Some of the most egregious abuses of the English language take place at the hands of real-estate agents. Quasi-poetic crimes typical in the U.K. include "delightfully presented" or "well-proportioned." These phrases mean nothing, because when you're trying to sell a crappy house at an inflated price, you write to confuse, not to inform. Here, I'd like to share my disappointment at the abuse of English in the pages of (arguably) the world's most prominent science magazine.
A news item in this week's issue of Nature describes the research of molecular biologist Kevin Peterson under the heading "Phylogeny: Rewriting evolution." In it, we are told that "tiny molecules called microRNAs are tearing apart traditional ideas about the animal family tree" and that Peterson's work "changes everything about our understanding of mammal evolution."
The substance of these claims is a not-yet-published study of molecules called microRNAs that changes something -- I guess "everything" -- about the family tree of mammals. By "family tree" I mean a representation of how they share evolutionary history. Such trees typically show a number of species connected by lines to indicate what pairs have evolved from a common ancestor. For example, we'd place a chimpanzee and human adjacent to one another, to the exclusion of (in order of decreasing relatedness) gorilla, gibbon, lemur, whale, opossum, bird, salamander, lungfish, tuna, and shark. You might be amazed at the potential number of trees by which you could connect these species. For example, we could have placed the gorilla next to the shark, the human with the bird, or the tuna with the whale. In fact, it would take well over 13 billion rearrangements to exhaust the potential number of rooted, bifurcating trees for these 12 species. With more species, this number grows tremendously; around 60 it exceeds the number of atoms in the visible universe.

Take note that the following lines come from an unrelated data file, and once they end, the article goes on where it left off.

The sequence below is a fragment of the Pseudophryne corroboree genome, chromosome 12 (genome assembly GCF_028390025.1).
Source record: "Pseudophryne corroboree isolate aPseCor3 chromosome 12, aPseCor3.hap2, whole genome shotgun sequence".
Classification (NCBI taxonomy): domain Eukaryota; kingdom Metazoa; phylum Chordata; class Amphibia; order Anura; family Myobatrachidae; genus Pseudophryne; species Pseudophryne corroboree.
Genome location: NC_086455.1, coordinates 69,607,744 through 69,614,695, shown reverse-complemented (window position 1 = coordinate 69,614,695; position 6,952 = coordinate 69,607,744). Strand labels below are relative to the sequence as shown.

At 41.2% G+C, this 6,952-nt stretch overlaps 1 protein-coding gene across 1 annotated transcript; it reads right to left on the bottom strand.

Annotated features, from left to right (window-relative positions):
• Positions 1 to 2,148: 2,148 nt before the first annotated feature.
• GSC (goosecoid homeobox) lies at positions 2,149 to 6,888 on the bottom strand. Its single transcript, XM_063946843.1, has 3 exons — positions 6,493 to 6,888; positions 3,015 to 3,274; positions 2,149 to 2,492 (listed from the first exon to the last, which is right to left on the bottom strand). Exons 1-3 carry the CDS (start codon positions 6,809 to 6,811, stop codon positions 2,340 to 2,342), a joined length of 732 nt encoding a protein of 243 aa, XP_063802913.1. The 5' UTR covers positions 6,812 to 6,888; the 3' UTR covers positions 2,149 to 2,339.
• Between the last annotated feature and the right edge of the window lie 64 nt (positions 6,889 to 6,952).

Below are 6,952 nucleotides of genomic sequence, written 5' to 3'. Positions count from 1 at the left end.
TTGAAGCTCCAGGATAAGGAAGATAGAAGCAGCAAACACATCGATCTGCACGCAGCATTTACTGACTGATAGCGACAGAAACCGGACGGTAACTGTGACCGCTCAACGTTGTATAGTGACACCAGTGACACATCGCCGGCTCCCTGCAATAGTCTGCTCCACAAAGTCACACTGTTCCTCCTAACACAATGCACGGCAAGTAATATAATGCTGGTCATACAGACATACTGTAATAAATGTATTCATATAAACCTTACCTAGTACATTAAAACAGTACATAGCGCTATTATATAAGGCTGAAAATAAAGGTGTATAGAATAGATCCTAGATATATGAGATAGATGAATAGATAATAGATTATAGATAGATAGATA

Now what do these astronomical numbers have to do with mammals and microRNAs? Not much, except to try and convey when it really is accurate for a popular article to use the superlative. At the core of this news essay is a respected Dartmouth biologist who has published quite a bit on microRNAs, small molecules that help regulate protein synthesis. Like other kinds of heritable information, microRNAs are valuable indicators of one of the core postulates of evolution: common descent. If true, closely related animals should have similar microRNAs, just as they should have similar features of the adult skeleton, embryonic development, and DNA. Their use to help tease apart persistent questions about the evolutionary tree of life is a welcome and valuable scientific endeavor.
The papers on microRNAs published to date have indeed sparked debate. For example, in the case of turtles, microRNAs were consistent with a suggestion made in 1924 by Robert Broom (among others) that turtles are reptiles with a close evolutionary relationship to lizards. In the case of jawless fish, microRNAs supported the 1874 tree of Ernst Haeckel, which showed the two living groups -- hagfish and lamprey -- as each other's nearest relative, outside of a larger group of jawed fish.